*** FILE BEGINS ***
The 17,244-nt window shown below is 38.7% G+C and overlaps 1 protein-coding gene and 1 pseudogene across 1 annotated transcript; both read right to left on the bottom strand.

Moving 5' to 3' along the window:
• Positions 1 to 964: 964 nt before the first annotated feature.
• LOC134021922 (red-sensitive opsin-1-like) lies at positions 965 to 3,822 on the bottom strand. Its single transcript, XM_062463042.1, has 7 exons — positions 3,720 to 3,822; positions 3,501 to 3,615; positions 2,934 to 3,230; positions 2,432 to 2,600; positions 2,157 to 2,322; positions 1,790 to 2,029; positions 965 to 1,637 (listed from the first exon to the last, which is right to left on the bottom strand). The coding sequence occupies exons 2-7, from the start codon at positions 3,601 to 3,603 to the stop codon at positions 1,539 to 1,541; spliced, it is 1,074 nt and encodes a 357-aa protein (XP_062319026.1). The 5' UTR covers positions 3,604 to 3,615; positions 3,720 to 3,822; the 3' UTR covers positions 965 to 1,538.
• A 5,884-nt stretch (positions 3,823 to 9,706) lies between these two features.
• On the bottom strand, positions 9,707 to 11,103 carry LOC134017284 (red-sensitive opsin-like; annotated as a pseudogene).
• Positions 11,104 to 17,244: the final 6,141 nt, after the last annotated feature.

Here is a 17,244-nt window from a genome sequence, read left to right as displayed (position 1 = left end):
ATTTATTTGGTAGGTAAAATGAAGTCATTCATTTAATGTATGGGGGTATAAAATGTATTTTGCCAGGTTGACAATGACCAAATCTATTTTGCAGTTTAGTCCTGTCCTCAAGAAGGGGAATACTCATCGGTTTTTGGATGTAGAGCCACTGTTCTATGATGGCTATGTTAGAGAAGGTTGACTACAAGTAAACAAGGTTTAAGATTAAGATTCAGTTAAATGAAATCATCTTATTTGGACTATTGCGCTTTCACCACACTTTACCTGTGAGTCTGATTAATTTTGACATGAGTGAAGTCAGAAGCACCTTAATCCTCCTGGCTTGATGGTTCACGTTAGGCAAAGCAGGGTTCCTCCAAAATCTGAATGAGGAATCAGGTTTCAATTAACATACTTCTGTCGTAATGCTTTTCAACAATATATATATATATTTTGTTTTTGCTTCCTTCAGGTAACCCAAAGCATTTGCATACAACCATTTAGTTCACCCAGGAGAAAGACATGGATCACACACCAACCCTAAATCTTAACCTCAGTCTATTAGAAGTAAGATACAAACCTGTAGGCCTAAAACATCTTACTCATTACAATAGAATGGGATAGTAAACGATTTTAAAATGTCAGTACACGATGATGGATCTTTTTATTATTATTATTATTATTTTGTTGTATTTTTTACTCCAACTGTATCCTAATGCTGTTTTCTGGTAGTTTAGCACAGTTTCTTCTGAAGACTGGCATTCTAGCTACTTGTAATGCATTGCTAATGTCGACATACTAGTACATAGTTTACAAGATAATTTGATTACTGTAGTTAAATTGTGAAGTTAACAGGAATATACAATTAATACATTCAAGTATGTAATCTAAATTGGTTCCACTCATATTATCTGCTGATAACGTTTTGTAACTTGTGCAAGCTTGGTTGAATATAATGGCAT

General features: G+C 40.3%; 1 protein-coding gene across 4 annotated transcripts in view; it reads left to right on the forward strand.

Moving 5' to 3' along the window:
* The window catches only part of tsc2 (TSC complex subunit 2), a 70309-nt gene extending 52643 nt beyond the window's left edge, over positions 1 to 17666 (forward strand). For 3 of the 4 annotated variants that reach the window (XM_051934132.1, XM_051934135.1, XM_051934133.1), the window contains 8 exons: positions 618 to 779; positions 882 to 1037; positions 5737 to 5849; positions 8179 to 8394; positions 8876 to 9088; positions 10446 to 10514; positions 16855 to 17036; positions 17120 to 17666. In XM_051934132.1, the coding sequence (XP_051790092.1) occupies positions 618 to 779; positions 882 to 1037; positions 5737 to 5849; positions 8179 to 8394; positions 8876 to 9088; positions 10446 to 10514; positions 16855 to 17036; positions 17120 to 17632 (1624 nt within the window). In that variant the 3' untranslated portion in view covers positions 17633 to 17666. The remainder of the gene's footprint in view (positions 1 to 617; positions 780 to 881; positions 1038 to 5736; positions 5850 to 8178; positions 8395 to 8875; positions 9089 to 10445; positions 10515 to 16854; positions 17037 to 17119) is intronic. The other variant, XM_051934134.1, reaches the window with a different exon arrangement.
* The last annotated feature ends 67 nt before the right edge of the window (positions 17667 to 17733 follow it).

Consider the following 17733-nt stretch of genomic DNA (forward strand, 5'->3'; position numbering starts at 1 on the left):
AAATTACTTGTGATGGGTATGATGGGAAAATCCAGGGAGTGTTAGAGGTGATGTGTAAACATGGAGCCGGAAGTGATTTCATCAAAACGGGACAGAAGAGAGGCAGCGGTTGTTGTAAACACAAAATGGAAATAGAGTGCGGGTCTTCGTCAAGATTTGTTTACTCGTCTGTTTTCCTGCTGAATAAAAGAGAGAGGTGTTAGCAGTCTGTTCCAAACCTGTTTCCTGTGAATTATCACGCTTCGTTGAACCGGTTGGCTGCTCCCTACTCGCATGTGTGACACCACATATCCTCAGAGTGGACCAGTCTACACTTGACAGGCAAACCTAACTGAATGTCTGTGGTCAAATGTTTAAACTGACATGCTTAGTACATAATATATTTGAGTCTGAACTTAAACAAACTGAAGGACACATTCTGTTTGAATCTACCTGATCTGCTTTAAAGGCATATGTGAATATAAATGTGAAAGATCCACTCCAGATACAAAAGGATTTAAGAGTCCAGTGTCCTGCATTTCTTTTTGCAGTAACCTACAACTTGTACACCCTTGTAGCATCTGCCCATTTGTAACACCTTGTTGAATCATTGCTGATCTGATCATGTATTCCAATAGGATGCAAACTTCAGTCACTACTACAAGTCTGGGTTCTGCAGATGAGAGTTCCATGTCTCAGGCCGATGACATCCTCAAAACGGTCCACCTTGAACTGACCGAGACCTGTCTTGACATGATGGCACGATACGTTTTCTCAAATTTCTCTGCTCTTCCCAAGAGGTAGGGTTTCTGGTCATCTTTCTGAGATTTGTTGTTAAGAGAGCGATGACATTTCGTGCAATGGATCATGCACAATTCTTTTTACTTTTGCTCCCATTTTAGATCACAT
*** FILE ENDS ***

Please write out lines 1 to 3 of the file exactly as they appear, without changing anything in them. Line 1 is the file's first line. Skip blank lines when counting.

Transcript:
The 17,244-nt window shown below is 38.7% G+C and overlaps 1 protein-coding gene and 1 pseudogene across 1 annotated transcript; both read right to left on the bottom strand.

Moving 5' to 3' along the window:
• Positions 1 to 964: 964 nt before the first annotated feature.